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What Do the Transcontinental Railroad and “I Love Lucy” Have to Do With Air Traffic Control? More Than You Realize

There’s an interesting piece in Wall Street Journal from a guy who has lobbied every side of air traffic reform. Roger Cohen, a former executive at the Regional Airline Association, the Aircraft Owners and Pilots Association, and Airlines for America, knows the issue inside and out, and gives a great summation of why we’re still stuck with the status quo. Here’s how Cohen begins:

“FAA funding was set to expire March 31, and Congress bumped that deadline until July 15. Although the measure prevented a traveler’s nightmare over Easter break, it hasn’t resolved the larger points of contention: how to revamp a flight map based on the Transcontinental Railroad, a regulatory scheme rooted in the New Deal, and traffic-control technology pre-dating ‘I Love Lucy.’”

Over the years that reform proposals to separate ATC operations from safety oversight have been debated, Cohen notes that the various sides of the debate have circled around each other, dancing and jabbing but no one really gaining any altitude on the issue. The allies this time, though, have changed. The National Air Traffic Controllers Association is siding with the vast majority of major airlines in support of the plan to create a not-for-profit company to manage ATC. Here’s Cohen’s answer to why that happened:

“The unions are afraid of future congressional budget battles, and they know they’ll get a reliable stream of funding from industry. Controllers are sick of waiting for technology and tower upgrades. And they talk to their counterparts in other countries and hear what a good deal it is. Canada and several other Western democracies have already successfully transferred their government air-traffic systems to industry control.”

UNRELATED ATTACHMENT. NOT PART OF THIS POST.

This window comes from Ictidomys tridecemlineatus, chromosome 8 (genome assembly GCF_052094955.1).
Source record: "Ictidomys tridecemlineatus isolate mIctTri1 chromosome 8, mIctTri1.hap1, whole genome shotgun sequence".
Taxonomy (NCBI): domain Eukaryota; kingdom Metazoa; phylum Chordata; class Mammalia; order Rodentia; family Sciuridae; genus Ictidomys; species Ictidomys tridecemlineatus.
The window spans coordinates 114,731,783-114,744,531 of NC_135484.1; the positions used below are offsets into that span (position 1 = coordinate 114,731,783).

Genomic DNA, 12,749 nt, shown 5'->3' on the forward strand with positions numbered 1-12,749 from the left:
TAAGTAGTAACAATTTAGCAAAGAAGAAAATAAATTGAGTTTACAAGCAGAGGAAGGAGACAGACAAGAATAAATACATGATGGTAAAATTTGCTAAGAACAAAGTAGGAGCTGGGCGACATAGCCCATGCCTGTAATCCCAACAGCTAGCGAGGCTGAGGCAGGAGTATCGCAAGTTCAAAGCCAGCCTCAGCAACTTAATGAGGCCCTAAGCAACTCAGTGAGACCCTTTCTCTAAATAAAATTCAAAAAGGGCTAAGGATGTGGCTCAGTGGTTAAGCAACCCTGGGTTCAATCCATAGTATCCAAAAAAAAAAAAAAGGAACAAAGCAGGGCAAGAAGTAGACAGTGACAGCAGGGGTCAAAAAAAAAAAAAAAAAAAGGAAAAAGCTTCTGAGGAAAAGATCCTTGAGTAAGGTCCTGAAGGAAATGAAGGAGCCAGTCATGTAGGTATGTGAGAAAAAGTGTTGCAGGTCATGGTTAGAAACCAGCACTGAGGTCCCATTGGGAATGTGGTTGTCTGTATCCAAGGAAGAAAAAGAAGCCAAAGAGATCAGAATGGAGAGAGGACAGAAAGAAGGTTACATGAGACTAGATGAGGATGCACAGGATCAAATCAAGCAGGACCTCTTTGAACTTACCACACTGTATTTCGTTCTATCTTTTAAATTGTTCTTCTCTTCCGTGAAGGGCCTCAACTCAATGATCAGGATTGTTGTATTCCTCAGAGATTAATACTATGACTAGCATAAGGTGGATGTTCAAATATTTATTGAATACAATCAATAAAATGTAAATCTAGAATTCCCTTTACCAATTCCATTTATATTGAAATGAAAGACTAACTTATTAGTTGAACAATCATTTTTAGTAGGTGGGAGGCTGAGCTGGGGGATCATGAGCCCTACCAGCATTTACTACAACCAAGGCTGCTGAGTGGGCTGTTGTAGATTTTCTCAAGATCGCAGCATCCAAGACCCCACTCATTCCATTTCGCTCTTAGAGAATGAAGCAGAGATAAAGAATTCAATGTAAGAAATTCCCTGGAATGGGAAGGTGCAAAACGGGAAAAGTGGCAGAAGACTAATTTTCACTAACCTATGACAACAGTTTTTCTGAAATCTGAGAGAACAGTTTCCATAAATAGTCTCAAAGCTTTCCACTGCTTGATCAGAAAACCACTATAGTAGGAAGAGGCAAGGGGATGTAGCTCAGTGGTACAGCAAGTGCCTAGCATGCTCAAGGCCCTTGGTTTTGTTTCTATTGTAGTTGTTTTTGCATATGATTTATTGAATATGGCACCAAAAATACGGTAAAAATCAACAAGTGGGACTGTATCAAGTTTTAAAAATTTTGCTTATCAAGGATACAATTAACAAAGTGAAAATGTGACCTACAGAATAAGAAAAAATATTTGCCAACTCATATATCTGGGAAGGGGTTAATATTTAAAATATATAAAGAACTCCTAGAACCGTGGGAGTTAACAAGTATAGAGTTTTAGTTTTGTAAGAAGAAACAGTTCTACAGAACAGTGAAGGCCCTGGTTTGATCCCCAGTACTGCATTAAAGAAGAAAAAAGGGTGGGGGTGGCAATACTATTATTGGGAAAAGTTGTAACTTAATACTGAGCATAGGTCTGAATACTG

What’s really interesting about Cohen’s piece, though, is how he describes the opposition, which ostensibly is led by general aviation. Cohen gets to the heart of it with this: “Since corporate jets have few political friends, they rely on the muscle of the Aircraft Owner and Pilots Association … 400,000 passionate, mostly recreational private pilots.” As anyone who’s actually read the legislation proposed in the U.S. House knows, non-commercial flights (“recreational private pilots”) are exempt from the fee structure, making their argument moot. But AOPA and its backers don’t want their members to know that so they continue their misinformed crusade to keep the status quo.

The FAA is a regulatory agency; it’s not designed to manage the kind of transformational reforms necessary to modernize air navigation systems and operations. ATC reform is a billion-dollar, high-tech program. A federal agency that has this problem, from Cohen’s piece, isn’t in a position to manage the billion-dollar, high-tech program ATC reform needs to become reality:

“The FAA’s Kafkaesque bureaucracy is so constricting that a former administrator once privately complained that he lacked the authority to hire a secretary. Not a deputy secretary or an assistant secretary: a regular secretary to answer the phones.”

Go here to read Cohen’s full piece.